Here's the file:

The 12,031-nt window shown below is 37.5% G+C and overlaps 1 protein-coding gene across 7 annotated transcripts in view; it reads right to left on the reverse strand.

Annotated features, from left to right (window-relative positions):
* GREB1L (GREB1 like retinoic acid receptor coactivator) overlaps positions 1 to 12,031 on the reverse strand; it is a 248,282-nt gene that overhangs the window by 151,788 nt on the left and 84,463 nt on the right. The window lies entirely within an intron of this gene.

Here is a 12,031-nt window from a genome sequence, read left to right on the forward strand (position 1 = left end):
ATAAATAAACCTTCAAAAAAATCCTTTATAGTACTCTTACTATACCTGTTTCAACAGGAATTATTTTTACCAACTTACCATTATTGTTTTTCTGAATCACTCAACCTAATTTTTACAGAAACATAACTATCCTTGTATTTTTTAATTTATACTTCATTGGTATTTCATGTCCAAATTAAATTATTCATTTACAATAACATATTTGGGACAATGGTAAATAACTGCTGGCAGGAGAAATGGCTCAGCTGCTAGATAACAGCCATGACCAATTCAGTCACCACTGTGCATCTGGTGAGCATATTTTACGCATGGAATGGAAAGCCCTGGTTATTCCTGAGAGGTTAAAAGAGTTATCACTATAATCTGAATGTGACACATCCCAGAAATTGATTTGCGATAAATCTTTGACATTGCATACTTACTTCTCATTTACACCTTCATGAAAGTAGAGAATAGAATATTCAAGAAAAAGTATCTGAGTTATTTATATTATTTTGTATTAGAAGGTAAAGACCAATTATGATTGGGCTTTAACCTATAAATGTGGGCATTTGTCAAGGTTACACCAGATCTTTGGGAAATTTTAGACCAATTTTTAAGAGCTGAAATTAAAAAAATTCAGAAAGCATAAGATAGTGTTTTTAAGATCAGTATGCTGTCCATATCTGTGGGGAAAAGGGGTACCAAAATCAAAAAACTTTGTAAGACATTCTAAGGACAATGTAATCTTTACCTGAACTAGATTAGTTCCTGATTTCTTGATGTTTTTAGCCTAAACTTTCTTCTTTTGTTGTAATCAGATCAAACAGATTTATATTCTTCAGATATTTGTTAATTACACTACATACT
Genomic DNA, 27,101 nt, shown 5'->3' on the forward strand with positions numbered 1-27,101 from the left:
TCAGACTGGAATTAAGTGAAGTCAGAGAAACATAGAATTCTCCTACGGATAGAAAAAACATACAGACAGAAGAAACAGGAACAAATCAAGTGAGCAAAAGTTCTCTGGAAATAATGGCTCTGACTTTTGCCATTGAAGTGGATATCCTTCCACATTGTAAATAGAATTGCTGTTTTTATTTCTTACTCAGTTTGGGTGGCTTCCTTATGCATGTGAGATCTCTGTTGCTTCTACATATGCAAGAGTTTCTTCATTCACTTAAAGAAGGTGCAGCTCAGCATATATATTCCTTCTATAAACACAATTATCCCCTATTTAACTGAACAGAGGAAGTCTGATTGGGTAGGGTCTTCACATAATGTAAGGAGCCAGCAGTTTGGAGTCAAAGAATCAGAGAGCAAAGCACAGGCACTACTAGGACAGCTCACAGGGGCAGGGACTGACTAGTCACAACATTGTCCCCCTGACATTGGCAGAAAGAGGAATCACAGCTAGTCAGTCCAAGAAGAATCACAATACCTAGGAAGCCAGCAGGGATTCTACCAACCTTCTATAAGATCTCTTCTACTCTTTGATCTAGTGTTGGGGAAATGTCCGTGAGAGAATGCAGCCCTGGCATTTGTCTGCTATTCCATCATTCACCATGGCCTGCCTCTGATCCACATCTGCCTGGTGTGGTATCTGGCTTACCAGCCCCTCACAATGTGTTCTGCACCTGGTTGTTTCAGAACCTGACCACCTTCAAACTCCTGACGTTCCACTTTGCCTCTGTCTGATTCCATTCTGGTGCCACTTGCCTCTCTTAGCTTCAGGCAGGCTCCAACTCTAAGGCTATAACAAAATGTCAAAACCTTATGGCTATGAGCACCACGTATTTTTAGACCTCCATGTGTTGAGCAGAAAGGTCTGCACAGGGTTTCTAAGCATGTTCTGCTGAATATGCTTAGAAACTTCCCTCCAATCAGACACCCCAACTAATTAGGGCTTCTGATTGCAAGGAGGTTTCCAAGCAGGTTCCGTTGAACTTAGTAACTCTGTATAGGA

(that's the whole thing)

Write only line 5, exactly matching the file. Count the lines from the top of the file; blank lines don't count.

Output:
ATAAATAAACCTTCAAAAAAATCCTTTATAGTACTCTTACTATACCTGTTTCAACAGGAATTATTTTTACCAACTTACCATTATTGTTTTTCTGAATCACTCAACCTAATTTTTACAGAAACATAACTATCCTTGTATTTTTTAATTTATACTTCATTGGTATTTCATGTCCAAATTAAATTATTCATTTACAATAACATATTTGGGACAATGGTAAATAACTGCTGGCAGGAGAAATGGCTCAGCTGCTAGATAACAGCCATGACCAATTCAGTCACCACTGTGCATCTGGTGAGCATATTTTACGCATGGAATGGAAAGCCCTGGTTATTCCTGAGAGGTTAAAAGAGTTATCACTATAATCTGAATGTGACACATCCCAGAAATTGATTTGCGATAAATCTTTGACATTGCATACTTACTTCTCATTTACACCTTCATGAAAGTAGAGAATAGAATATTCAAGAAAAAGTATCTGAGTTATTTATATTATTTTGTATTAGAAGGTAAAGACCAATTATGATTGGGCTTTAACCTATAAATGTGGGCATTTGTCAAGGTTACACCAGATCTTTGGGAAATTTTAGACCAATTTTTAAGAGCTGAAATTAAAAAAATTCAGAAAGCATAAGATAGTGTTTTTAAGATCAGTATGCTGTCCATATCTGTGGGGAAAAGGGGTACCAAAATCAAAAAACTTTGTAAGACATTCTAAGGACAATGTAATCTTTACCTGAACTAGATTAGTTCCTGATTTCTTGATGTTTTTAGCCTAAACTTTCTTCTTTTGTTGTAATCAGATCAAACAGATTTATATTCTTCAGATATTTGTTAATTACACTACATACT